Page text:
Despite the two tragedies, large leaps were made in 1967 by both Russia and the U.S. to obtain their goal of landing men on the moon. The United States placed four Surveyor spacecrafts on the moon; the first one dug a trench to test the lunar soil.
Unknown Speaker: “The first operation of service snapper on Surveyor 3 were to lower the snapper gently onto the surface, and then push with an elevation motor. The snapper was actually pushed into the surface of the moon about an inch or an inch and a half.”
Announcer: By November, Surveyor 6 was on the moon. This report on the moon exploration was from the Jet Propulsion Laboratory in Pasadena.
Unknown Speaker: “Surveyor 6 was launched from the moon about ten feet off the surface. The spacecraft landed again eight feet from its original position. The spacecraft’s rocket engines were fired at 2:32 am, Pacific Standard Time, for two-and-a-half seconds at a thrust level of 150 pounds.
“Commands, prepared here at JPL were sent from the Goldstone, California tracking station. Television pictures taken after the launching showed the original impressions in the lunar soil of Surveyor’s footpads, made when the spacecraft landed on the moon, November 9th. Between these impressions could be seen the effects of the exhaust from Surveyor’s small liquid rocket engines. This event marked the first rocket launching from the moon surface.”
Announcer: But America’s finest space accomplishment came on Thursday, November the 9th.
Unknown Speaker: “Ten, nine, ignition sequence starts, five. Do you have ignition?”
Unknown Speaker: “Screams shooting from either sides. There it is, its lifting; slowly, agonizingly slowly it seem to lift from that patch. Here it comes, that gigantic roar.”
Unknown Speaker: “A brilliant sheet of flame, about six times longer than the 363 foot tall rocket itself. It's spewing from the five engines. It appears to still be going well, a tremendous tail of flames.”
Announcer: So with a roar like that of 1,000 jet, Saturn 5, 36 stories high, 7,000 tons of steel, and carrying inside the most sophisticated electronic gear, lifted slowly off the launch pad at Cape Kennedy. At the end of its successful journey, it had taken one more giant step towards the moon for America.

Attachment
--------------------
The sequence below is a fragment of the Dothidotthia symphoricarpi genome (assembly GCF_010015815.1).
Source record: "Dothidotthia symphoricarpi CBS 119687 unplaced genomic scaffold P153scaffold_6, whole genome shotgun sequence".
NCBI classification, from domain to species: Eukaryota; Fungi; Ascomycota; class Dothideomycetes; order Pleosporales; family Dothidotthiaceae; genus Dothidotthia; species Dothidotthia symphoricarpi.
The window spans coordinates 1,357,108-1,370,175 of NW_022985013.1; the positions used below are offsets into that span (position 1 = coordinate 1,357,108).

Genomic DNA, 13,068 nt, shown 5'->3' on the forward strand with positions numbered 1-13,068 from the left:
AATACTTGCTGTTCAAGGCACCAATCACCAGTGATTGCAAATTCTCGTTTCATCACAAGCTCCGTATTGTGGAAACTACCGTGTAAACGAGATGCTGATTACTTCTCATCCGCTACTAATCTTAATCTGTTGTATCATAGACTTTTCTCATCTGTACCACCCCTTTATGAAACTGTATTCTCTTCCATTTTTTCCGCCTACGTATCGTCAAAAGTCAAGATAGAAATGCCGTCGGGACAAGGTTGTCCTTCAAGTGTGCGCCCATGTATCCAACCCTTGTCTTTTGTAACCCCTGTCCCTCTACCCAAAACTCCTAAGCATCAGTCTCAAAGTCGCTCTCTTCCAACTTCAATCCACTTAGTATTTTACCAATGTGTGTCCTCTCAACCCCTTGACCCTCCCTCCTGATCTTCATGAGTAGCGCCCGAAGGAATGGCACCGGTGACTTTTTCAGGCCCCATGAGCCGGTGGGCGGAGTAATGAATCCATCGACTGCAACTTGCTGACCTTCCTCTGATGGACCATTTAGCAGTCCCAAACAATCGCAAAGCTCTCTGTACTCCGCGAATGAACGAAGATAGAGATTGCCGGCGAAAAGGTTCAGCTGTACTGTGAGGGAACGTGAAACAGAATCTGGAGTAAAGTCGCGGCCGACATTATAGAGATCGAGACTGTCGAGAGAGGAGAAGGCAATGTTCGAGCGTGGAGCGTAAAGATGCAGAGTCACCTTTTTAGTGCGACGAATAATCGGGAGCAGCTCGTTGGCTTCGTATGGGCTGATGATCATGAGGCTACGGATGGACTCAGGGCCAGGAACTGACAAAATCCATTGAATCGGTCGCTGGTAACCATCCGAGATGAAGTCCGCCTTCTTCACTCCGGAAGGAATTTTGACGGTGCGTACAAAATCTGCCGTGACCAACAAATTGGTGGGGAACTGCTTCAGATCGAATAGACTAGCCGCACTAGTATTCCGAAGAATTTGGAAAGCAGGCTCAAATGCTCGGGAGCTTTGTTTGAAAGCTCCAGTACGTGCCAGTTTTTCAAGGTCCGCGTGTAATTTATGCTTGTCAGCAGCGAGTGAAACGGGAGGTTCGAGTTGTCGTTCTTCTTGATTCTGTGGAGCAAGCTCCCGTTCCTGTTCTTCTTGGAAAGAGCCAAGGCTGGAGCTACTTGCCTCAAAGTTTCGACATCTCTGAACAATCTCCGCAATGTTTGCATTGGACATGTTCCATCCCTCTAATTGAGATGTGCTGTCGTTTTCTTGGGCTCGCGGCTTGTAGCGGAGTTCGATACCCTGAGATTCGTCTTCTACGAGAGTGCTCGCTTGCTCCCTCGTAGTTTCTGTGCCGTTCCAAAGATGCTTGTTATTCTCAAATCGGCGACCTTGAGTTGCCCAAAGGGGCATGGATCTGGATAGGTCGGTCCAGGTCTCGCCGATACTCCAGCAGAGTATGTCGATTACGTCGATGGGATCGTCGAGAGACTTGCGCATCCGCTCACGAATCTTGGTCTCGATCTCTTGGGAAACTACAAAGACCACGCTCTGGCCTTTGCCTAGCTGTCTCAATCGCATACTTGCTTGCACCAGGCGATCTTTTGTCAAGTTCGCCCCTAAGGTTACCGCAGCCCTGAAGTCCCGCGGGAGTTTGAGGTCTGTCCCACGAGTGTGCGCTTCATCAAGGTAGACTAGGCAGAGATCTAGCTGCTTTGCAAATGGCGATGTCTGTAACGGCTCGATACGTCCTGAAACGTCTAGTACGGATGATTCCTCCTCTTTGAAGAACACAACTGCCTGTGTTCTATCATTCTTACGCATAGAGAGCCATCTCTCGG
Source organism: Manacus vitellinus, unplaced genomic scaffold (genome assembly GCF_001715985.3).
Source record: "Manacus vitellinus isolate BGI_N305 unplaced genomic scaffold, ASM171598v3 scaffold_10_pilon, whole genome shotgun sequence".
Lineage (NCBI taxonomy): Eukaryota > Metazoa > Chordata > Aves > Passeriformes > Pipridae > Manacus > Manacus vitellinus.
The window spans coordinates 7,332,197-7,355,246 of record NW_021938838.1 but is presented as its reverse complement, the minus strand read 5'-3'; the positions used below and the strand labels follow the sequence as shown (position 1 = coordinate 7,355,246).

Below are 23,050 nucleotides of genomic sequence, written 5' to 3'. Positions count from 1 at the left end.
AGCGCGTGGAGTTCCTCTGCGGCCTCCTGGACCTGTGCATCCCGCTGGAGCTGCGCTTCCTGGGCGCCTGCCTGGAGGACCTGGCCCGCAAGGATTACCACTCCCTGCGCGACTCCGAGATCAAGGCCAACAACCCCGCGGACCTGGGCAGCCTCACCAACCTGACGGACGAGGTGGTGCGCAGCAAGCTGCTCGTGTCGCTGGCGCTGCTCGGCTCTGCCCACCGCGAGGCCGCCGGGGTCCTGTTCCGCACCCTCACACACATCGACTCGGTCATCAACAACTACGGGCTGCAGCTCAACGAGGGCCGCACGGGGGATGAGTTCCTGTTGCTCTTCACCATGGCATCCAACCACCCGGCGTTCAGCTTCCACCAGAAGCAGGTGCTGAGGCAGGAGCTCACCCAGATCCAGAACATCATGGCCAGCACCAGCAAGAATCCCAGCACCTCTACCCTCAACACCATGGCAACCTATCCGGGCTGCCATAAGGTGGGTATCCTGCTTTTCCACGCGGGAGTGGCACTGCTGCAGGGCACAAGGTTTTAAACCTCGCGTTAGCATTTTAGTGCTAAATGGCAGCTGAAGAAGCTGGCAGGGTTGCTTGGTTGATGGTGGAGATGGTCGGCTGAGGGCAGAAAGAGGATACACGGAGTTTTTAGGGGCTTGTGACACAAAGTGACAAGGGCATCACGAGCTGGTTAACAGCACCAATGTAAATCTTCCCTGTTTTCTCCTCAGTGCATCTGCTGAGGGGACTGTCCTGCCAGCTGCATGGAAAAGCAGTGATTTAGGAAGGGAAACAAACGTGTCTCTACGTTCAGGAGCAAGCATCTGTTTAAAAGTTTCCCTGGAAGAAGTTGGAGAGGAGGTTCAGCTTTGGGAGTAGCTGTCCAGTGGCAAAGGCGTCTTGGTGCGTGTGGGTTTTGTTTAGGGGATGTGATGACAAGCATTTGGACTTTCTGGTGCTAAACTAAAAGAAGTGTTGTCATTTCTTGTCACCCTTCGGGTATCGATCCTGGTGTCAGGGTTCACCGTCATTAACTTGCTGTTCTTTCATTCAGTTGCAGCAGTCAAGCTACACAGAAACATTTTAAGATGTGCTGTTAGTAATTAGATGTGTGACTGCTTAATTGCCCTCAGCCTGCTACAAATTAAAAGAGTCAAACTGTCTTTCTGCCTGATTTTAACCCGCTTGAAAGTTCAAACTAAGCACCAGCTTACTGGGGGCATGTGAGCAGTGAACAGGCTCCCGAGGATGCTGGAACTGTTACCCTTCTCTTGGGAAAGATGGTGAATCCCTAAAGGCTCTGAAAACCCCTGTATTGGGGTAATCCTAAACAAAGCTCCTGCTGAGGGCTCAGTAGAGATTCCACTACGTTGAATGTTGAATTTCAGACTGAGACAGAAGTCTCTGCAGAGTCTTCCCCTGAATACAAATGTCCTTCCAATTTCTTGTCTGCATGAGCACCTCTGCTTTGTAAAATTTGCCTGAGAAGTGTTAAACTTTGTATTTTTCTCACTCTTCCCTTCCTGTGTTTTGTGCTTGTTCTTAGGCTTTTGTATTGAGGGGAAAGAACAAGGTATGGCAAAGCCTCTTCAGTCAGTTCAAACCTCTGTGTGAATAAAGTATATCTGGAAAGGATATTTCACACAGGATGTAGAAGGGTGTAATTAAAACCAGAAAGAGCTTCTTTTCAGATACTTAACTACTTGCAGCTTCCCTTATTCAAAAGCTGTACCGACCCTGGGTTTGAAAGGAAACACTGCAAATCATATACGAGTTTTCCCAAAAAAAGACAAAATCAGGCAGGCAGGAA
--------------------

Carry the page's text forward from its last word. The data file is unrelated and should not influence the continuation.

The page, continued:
Russia’s space feats included a spacecraft that landed on Venus and a successful linkup in space, their first.
Announcer: While skydiving isn’t exactly the same as walking in space; it can be as thrilling, or as dangerous. Its danger was proven in 1967 when skydivers jumped out of a plane into a layer of clouds. When they broke through, they discovered to their horror that they were over water with no land in sight.
The water was Lake Erie. Eighteen divers hit the water, only two survived. One of them was Robert Coy of Springfield, Ohio.
Robert Coy: “No sir, I don’t think I will. I think after a tragedy like this as coming so close to home, I don’t think I will ever have a desire to jump again.”
Announcer: Skydiving or even space soaring doesn’t interest Helmut Winter of Munich, Germany; but in 1967, he was interested in low flying planes; enough so to try to do something about them. George Lindsey reports from London.
George Lindsey: “The story of little Helmut Winter is being told and retold around Europe’s dinner tables, and as the legend grows, Helmut’s fame is becoming international. Helmut Winter will now have his soggy Bavarian dumplings enshrined in a Munich Museum. He has also been singled out for the first award from the Karl Valentin's Museum, named after the German comedian.
“Helmut would probably never be known today if it hadn’t been for low flying U.S. and German aircraft over his home in Munich. Helmut was losing sleep, so he built a giant catapult, loaded them with soggy dumplings, and fired away; not one hit their target. But the U.S. and German air forces gave in. Nowadays, they stay well out of range.
“Why has Helmut become Europe’s hero of 1967? Well, like David killing Goliath, his story has all the ingredients of victory by the little men over giants.”